While many public schools offer bilingual classes, not much is written about what Catholic schools are doing. Some are beginning to implement programs that reflect their substantial Latino student populations.
The News Tribune reports that Holy Rosary School in Tacoma, Wash., recently launched a new two-way language program known as Academia Juan Diego. The school began with preschool and kindergarten students, and will expand to older grades in the coming years. The students are a mix of native English and native Spanish speakers.
Three days a week students learn in Spanish, and two days in English. They even pray in both English and Spanish at the beginning of the school day.
“We wanted to serve Hispanic students, and we wanted to increase our ministry and reach out to Hispanic Catholics,” principal Tim Uhl told the newspaper. “This is the future of the church.”
Last fall, St. Mary Star of the Sea School in Connecticut became the first Catholic school in the state to offer dual-language classes in English and Spanish. St. Procopius School in Chicago has had a dual-language program for more than 15 years.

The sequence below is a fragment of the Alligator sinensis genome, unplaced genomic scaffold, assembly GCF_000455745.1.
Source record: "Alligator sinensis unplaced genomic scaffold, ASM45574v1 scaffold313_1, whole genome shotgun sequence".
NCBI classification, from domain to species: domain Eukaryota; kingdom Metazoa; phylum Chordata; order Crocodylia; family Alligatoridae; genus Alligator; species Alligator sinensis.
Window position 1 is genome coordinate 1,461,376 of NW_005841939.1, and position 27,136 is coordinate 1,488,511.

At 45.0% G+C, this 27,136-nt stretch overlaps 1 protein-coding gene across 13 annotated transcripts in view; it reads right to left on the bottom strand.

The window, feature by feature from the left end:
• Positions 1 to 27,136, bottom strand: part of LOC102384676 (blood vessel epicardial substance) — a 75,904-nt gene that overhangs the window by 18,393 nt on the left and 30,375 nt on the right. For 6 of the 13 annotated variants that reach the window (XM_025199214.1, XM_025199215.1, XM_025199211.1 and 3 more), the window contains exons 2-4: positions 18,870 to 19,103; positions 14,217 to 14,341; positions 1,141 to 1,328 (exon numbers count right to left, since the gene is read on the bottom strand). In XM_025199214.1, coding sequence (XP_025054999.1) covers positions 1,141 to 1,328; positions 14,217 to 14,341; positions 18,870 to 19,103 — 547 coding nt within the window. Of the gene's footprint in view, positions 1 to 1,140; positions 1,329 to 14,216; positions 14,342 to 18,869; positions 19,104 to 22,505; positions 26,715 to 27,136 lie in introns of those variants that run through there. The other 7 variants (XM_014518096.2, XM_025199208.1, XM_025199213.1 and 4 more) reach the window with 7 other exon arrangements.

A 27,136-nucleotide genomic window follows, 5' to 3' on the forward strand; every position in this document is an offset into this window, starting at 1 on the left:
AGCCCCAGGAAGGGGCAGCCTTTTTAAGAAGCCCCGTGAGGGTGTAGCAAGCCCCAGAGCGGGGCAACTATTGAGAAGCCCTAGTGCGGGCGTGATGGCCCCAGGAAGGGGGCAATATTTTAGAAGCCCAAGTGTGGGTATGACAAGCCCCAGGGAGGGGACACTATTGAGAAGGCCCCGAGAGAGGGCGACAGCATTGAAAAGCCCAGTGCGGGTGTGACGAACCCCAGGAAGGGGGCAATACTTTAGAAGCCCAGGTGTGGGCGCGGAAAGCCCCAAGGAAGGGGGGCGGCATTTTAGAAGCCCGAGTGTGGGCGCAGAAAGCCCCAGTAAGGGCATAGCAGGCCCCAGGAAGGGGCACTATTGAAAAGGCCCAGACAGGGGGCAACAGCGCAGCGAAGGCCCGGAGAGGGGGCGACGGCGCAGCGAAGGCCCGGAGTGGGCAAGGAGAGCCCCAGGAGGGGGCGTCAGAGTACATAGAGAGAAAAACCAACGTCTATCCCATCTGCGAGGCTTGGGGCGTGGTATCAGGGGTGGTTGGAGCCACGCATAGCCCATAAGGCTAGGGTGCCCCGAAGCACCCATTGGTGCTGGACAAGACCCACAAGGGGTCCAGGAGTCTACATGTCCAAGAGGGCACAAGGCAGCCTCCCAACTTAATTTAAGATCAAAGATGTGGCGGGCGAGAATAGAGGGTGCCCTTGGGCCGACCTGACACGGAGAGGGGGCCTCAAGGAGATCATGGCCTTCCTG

Catholic schools have had an interesting relationship with bilingualism. Many churches now hold Spanish-language masses. When my mother was a child attending Catholic schools in San Antonio as a child, she wasn’t allowed to speak Spanish.
But in the book the Strange Career of BIlingual Education in Texas, 1836-1981, author Carlos Kevin Blanton describes how Catholic schools along the Texas-Mexico border in cities such as Brownsville and El Paso, and historically offered bilingual classes in the late 1800s and early 1900s.
How are Catholic schools instructing limited English proficient students in your area? Do they offer bilingual programs or instruction all in English? What are the outcomes for the children?